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SPRINGFIELD, Va. - Kendrick Ashton and Craig Dixon met as college underclassmen 24 years ago. Ashton would go on to make his fortune in finance. Dixon would make his in law. Then, about six years ago, these old friends got a new idea. And it's fair to say they think big.
This week they'll open a sports and wellness complex so outsized that just about the only thing bigger is their ambition to take the concept national.
The St. James, a 450,000-square-foot behemoth in the Virginia suburbs of Washington, is set to open Saturday. It'll house a wide-ranging array of sports, wellness and active-entertainment options all under one roof. Oh, and that roof offers clearances of as much as 65 feet in the field house.
"The St. James is not big for the sake of being big," Dixon says. "It's large because we had to build the venues necessary to fit and accommodate the requirements of the sports we're serving."
FIFA regulation-size field in the field house? Check. Two NHL regulation-size rinks? Check. Eight squash courts, seven golf simulators and six batting cages? Check, check -- and check.
There's a 50-meter Olympic regulation-length pool, indoor water park, gymnastics center, climbing and bouldering spaces, e-sports gaming theater, four full-length basketball courts that are convertible to nine volleyball courts. Did we mention the 50,000-square-foot health club? Or the sports medicine center? How about the restaurant set to open in November? And even that's not everything.
Ashton and Dixon, co-founders and co-CEOs, decline to say what the high-end construction cost other than that it's "a meaningful investment." Cain International, a diversified international real estate investment firm, is a financial partner. The campus sits on 20 acres near a confluence of well-traveled highways within 10 miles of more than 1.2 million people.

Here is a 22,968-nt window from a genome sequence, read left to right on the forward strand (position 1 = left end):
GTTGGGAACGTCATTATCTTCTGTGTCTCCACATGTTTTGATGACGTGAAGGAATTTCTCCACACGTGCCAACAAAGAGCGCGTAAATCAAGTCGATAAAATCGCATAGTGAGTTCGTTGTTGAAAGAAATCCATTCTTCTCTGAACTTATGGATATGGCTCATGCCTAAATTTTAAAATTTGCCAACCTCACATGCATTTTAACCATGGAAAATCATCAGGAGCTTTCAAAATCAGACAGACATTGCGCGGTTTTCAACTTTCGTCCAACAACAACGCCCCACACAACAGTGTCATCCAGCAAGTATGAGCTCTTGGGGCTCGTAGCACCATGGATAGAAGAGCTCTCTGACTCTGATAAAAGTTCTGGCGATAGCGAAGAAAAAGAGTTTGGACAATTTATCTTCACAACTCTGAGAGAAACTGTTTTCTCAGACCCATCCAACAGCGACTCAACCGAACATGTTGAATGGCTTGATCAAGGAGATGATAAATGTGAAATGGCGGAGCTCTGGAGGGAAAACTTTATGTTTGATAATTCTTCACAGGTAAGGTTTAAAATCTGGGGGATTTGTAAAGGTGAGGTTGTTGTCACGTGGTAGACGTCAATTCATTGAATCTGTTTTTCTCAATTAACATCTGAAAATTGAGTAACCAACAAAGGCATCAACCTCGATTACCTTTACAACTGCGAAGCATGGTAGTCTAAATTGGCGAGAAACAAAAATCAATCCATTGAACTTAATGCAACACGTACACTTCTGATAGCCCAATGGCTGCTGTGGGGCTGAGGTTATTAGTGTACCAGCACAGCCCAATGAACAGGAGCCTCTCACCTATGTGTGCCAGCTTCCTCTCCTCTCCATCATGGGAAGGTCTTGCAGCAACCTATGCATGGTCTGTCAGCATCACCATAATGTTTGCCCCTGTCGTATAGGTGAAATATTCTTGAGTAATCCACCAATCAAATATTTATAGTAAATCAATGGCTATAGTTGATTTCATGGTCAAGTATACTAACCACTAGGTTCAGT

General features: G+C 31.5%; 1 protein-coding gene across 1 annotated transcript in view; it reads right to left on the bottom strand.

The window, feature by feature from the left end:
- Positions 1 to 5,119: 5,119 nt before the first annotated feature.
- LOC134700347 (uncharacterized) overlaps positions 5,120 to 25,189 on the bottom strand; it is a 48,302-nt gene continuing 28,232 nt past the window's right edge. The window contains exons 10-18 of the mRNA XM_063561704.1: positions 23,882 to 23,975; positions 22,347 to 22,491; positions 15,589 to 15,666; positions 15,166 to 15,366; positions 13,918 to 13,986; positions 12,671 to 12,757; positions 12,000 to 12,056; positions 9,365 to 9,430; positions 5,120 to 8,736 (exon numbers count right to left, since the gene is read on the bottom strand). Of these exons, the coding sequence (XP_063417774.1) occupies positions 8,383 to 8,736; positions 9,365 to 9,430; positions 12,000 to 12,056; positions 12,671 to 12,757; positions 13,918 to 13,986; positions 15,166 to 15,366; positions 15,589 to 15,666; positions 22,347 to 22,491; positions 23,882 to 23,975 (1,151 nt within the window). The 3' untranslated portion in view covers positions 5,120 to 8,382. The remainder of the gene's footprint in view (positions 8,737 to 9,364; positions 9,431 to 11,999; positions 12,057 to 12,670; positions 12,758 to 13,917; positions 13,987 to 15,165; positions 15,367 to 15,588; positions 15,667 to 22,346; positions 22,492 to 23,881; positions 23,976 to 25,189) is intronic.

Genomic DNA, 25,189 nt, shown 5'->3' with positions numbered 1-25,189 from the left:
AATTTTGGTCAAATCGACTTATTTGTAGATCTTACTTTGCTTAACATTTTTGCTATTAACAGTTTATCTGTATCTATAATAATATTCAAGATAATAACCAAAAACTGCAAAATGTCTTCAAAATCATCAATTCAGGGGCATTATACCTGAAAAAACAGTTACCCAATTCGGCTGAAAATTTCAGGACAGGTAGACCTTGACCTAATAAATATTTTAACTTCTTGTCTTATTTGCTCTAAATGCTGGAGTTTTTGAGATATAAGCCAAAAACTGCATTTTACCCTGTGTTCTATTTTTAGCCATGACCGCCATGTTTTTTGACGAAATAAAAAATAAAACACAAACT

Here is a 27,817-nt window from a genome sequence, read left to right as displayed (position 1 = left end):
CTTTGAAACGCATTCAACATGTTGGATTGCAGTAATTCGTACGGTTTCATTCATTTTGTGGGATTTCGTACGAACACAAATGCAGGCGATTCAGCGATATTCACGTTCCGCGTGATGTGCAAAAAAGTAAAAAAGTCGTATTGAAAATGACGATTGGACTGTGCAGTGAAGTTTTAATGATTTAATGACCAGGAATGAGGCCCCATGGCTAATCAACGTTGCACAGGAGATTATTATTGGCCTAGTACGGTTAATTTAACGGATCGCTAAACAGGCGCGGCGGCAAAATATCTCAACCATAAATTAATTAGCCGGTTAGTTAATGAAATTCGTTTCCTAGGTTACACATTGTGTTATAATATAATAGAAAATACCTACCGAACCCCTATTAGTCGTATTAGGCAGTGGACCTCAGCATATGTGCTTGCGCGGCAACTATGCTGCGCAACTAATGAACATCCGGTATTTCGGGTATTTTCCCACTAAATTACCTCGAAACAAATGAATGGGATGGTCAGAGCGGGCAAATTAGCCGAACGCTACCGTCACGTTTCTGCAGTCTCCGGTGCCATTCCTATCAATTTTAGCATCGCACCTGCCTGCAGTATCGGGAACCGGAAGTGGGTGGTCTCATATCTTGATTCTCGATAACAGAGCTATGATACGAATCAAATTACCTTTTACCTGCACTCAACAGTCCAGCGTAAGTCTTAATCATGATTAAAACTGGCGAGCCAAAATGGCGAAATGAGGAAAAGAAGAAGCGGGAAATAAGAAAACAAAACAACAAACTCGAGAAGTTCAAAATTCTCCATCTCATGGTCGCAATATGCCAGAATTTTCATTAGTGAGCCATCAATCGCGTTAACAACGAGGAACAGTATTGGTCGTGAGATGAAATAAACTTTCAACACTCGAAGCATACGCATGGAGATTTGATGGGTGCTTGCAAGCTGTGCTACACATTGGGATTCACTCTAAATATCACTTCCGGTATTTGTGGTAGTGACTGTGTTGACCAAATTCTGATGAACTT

So, is it a matter of: If you build it, they will come? Dixon seems slightly offended at the notion it's that simple.
"We did a tremendous amount of work in order to develop a business thesis," he says, including studying sports participation by ZIP code in some of the nation's most affluent counties as well as "studying businesses in this space more broadly across the country in order to convince ourselves that this was an idea worth pursuing."
Ashton compares one-stop sporting to the one-stop shopping of the original suburban shopping malls. "People have been buying stuff since we came out of the primordial ooze," he says. "The mall was a new format" for people to shop "and The St. James is a new format for people to consume active endeavors and wellness endeavors."
The old friends hope having so many options under one roof will make the place attractive in this traffic-clogged region. "You are not driving all over town to pursue these passions," Dixon says. "You are coming to one place where you can spend all day -- and we hope you do."
"Families don't just want to do one thing," Ashton says. "The ability for Mom to go to the health club while the daughter is in swim practice. The ability for Dad to hit a golf ball while the son is in lacrosse practice. ... A big part of the scale is the synergy created by having all these uses in one place."
That means their own families too. Dixon has daughters ages 13, 11 and 6. Ashton has 7-year-old twins, a boy and a girl.
So what about that name -- St. James? Sounds a bit regal for a place where most users will come to sweat.
"It's derived from the Court of St. James's, which is the place where all the ambassadors to and from the United Kingdom are posted," Ashton says. "The Court of St. James's for a very long time was the center of much of the activity that was happening globally," making it a metaphor for center of the universe. That's what they hope their creation will be for active families.
Ashton, 42, and Dixon, 43, say they've purchased land in Chicago with plans to open a facility there in early 2021. They say they're looking for land in Los Angeles and someday hope to have versions of their palatial gyms in many other cities.
That's the other part of the St. James name: They say it is meant to evoke a sense of timelessness as the brand evolves. And then there's the fact Ashton and Dixon met at the College of William & Mary, which received its charter from the Crown.
"We are alums of the College," Dixon says, "and we have an affinity for all things British."
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